Sharing your room and board with two other guys can be tough but Hazumi's roommates Ray and Luke bring a whole new dimension to the invasion of personal space. Rising each morning to a rude awakening, Hazumi finds himself caught in the arms and affections of his two exotic admirers.
If a torrid love triangle wasn't enough to complicate his existence, the stakes are elevated when it is revealed that Hazumi is the central figure in a celestial contest between Heaven and Hell! With the lascivious Ray and the charming Luke as the representatives, how can Hazumi follow his heart when the fates of the world and his body are at stake?
'Heavenly Body' presents a trio of one shot plots from Takashi Kanzaki, a veteran BL author with more than 30 titles to her name. The confidence of this experience is evident in the excess of erotic interludes that shape her stories, however, this does not eclipse the poor excuse for a plot and the crass characterisation that comprises the title piece.
If Hazumi is supposed to be the jackpot of this erotic lottery, I can't say that I would be fighting very hard. A comedy, this may be, but the characters completely lack dimension, conviction or charm, creating a shallow stage for seduction. It is pretty difficult to pity Hazumi when his greatest concerns are expressed in his air-headed internal monologues epitomized in "I know my decisions may cause others pain... but I can't change my feelings. Even if I end up destroying the Earth". Resembling a poor parody of apocalyptic plots such as 'X/1999' and 'Angel Sanctuary' this was a sickly and shallow read.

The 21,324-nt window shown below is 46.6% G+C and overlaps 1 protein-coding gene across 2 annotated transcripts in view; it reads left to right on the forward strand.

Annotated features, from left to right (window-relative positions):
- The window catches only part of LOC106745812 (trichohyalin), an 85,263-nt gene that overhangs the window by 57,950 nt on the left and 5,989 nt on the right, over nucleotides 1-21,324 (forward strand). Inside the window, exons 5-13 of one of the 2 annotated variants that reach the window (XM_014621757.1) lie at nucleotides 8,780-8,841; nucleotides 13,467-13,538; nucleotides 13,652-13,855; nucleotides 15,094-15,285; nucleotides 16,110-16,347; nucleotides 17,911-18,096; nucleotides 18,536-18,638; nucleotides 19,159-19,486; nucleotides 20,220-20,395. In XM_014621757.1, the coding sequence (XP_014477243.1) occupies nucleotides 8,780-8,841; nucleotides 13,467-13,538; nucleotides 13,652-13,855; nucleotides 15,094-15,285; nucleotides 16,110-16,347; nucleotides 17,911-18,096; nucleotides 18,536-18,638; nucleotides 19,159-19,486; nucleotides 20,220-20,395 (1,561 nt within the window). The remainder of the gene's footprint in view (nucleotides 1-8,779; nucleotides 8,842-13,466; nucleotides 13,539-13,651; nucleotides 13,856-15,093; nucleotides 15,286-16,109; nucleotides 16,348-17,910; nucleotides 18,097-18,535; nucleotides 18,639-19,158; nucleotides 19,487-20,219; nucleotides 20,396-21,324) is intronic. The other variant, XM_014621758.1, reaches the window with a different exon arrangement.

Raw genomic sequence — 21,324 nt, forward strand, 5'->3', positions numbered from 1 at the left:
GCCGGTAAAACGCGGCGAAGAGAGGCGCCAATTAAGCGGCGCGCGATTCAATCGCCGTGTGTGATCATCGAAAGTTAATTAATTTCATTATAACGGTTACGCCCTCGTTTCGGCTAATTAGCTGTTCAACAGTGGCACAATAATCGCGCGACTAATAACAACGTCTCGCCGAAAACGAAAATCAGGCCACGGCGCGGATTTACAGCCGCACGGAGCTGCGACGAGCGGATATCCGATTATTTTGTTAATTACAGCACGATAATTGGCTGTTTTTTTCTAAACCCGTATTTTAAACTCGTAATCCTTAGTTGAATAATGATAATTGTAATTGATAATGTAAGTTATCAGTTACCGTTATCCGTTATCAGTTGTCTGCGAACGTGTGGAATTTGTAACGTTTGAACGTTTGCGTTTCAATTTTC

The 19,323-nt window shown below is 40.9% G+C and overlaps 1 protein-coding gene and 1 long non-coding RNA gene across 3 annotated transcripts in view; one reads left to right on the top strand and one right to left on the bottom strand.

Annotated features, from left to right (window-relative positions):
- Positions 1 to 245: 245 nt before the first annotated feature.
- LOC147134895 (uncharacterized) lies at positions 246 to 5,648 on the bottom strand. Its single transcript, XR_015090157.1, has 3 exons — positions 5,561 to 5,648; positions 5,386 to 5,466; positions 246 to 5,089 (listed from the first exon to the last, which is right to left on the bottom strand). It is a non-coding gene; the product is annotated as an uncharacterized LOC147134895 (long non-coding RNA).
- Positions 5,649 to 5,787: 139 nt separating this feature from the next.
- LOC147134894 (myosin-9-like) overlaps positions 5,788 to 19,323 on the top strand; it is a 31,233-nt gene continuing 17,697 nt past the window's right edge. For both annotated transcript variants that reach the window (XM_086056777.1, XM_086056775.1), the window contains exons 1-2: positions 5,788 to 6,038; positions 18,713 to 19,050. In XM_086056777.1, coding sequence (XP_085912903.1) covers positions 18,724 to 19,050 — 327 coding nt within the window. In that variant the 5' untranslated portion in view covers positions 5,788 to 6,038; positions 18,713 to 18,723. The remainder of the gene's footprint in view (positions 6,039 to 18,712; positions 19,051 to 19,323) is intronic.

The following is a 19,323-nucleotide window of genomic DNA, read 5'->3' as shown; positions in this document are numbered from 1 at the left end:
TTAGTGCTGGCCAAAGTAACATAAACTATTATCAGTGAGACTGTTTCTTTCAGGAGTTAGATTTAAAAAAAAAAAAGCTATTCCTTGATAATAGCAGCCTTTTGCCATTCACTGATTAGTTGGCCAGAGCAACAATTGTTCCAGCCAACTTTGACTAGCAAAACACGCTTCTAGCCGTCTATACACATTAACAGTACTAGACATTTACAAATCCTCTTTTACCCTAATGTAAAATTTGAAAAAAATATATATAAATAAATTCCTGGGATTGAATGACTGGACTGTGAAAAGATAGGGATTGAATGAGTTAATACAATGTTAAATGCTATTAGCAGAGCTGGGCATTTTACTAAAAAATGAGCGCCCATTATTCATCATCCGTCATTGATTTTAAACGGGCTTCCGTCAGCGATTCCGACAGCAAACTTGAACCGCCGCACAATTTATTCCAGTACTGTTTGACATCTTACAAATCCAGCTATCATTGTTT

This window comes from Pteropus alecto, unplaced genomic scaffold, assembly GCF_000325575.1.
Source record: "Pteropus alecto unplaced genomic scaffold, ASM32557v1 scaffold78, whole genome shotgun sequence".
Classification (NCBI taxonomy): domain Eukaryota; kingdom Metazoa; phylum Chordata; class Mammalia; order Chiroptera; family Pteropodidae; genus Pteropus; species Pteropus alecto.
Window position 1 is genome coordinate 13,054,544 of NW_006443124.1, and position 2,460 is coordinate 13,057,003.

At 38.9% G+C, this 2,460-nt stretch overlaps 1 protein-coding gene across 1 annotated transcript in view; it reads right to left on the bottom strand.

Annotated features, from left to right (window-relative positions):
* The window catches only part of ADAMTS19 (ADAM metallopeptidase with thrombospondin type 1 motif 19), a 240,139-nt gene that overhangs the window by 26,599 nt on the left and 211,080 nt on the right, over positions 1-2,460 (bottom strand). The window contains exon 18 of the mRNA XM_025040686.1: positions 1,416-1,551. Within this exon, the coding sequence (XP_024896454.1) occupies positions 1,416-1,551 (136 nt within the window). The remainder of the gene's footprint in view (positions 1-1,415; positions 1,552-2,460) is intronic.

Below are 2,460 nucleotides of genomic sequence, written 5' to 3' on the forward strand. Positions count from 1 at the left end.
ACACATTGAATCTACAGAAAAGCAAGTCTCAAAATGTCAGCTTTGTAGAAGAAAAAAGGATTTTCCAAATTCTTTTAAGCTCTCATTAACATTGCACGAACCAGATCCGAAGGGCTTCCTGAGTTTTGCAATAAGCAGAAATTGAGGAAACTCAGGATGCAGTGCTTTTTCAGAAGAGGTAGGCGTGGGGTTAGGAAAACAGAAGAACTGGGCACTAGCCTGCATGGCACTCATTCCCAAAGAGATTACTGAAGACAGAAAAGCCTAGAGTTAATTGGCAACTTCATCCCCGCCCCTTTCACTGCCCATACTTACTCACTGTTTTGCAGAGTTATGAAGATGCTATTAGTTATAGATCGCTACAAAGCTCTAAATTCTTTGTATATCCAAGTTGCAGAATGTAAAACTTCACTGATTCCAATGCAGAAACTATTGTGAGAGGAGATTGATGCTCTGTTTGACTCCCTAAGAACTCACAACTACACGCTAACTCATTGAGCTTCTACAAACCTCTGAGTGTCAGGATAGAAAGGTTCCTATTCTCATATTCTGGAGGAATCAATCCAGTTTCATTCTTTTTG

Steeped in steamy scenes, this story might be just the ticket for those seeking pure fujōshi fan service but if you seek something with a little plot and poignancy, 'Heavenly Body' is not where you will find it.
Following on from the clumsily conducted 'A Ballad for You', a tale of deception, dominance and desire, is the collection's saving grace 'Beloved'. It is here Kanzaki's style and maturity shines through with competent character construction as a conflicted young call boy falls for his client.
'Beloved' expresses the value of touching the heart of the readers of romances. This is not dependent on a serious or down to earth context but rather relies upon an essential emotional exchange. Without this, the work falls completely to the story and its sensuality to save it, something that sadly Kanzaki cannot consummate with 'Heavenly Body'.